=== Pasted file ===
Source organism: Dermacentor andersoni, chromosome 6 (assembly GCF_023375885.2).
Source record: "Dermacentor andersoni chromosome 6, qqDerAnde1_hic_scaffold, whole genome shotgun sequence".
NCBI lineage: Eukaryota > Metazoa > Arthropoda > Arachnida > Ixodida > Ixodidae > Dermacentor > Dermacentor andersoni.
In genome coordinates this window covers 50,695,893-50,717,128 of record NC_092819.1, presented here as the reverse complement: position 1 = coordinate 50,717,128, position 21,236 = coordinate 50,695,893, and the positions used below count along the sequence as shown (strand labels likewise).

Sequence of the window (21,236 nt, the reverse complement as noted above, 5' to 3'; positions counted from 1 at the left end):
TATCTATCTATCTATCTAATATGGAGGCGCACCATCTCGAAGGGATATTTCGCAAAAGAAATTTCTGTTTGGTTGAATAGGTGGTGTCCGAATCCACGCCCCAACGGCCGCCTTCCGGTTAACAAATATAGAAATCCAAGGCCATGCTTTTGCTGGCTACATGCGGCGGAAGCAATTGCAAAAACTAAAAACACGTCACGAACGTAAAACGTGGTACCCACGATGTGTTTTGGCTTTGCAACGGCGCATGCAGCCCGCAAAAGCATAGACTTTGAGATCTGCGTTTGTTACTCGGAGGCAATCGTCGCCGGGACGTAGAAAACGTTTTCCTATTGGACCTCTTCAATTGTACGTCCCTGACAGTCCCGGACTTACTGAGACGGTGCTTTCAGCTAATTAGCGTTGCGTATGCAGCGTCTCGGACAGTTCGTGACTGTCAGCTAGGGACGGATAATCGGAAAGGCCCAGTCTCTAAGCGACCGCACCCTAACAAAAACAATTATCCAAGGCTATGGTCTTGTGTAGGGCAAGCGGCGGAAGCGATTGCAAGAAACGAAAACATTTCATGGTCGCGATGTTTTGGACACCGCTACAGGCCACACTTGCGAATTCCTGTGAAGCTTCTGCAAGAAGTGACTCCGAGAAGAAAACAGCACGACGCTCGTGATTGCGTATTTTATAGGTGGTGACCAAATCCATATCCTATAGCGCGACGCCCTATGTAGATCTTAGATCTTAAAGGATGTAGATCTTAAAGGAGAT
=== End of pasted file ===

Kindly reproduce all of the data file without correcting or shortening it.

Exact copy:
Source organism: Dermacentor andersoni, chromosome 6 (assembly GCF_023375885.2).
Source record: "Dermacentor andersoni chromosome 6, qqDerAnde1_hic_scaffold, whole genome shotgun sequence".
NCBI lineage: Eukaryota > Metazoa > Arthropoda > Arachnida > Ixodida > Ixodidae > Dermacentor > Dermacentor andersoni.
In genome coordinates this window covers 50,695,893-50,717,128 of record NC_092819.1, presented here as the reverse complement: position 1 = coordinate 50,717,128, position 21,236 = coordinate 50,695,893, and the positions used below count along the sequence as shown (strand labels likewise).

Sequence of the window (21,236 nt, the reverse complement as noted above, 5' to 3'; positions counted from 1 at the left end):
TATCTATCTATCTATCTAATATGGAGGCGCACCATCTCGAAGGGATATTTCGCAAAAGAAATTTCTGTTTGGTTGAATAGGTGGTGTCCGAATCCACGCCCCAACGGCCGCCTTCCGGTTAACAAATATAGAAATCCAAGGCCATGCTTTTGCTGGCTACATGCGGCGGAAGCAATTGCAAAAACTAAAAACACGTCACGAACGTAAAACGTGGTACCCACGATGTGTTTTGGCTTTGCAACGGCGCATGCAGCCCGCAAAAGCATAGACTTTGAGATCTGCGTTTGTTACTCGGAGGCAATCGTCGCCGGGACGTAGAAAACGTTTTCCTATTGGACCTCTTCAATTGTACGTCCCTGACAGTCCCGGACTTACTGAGACGGTGCTTTCAGCTAATTAGCGTTGCGTATGCAGCGTCTCGGACAGTTCGTGACTGTCAGCTAGGGACGGATAATCGGAAAGGCCCAGTCTCTAAGCGACCGCACCCTAACAAAAACAATTATCCAAGGCTATGGTCTTGTGTAGGGCAAGCGGCGGAAGCGATTGCAAGAAACGAAAACATTTCATGGTCGCGATGTTTTGGACACCGCTACAGGCCACACTTGCGAATTCCTGTGAAGCTTCTGCAAGAAGTGACTCCGAGAAGAAAACAGCACGACGCTCGTGATTGCGTATTTTATAGGTGGTGACCAAATCCATATCCTATAGCGCGACGCCCTATGTAGATCTTAGATCTTAAAGGATGTAGATCTTAAAGGAGAT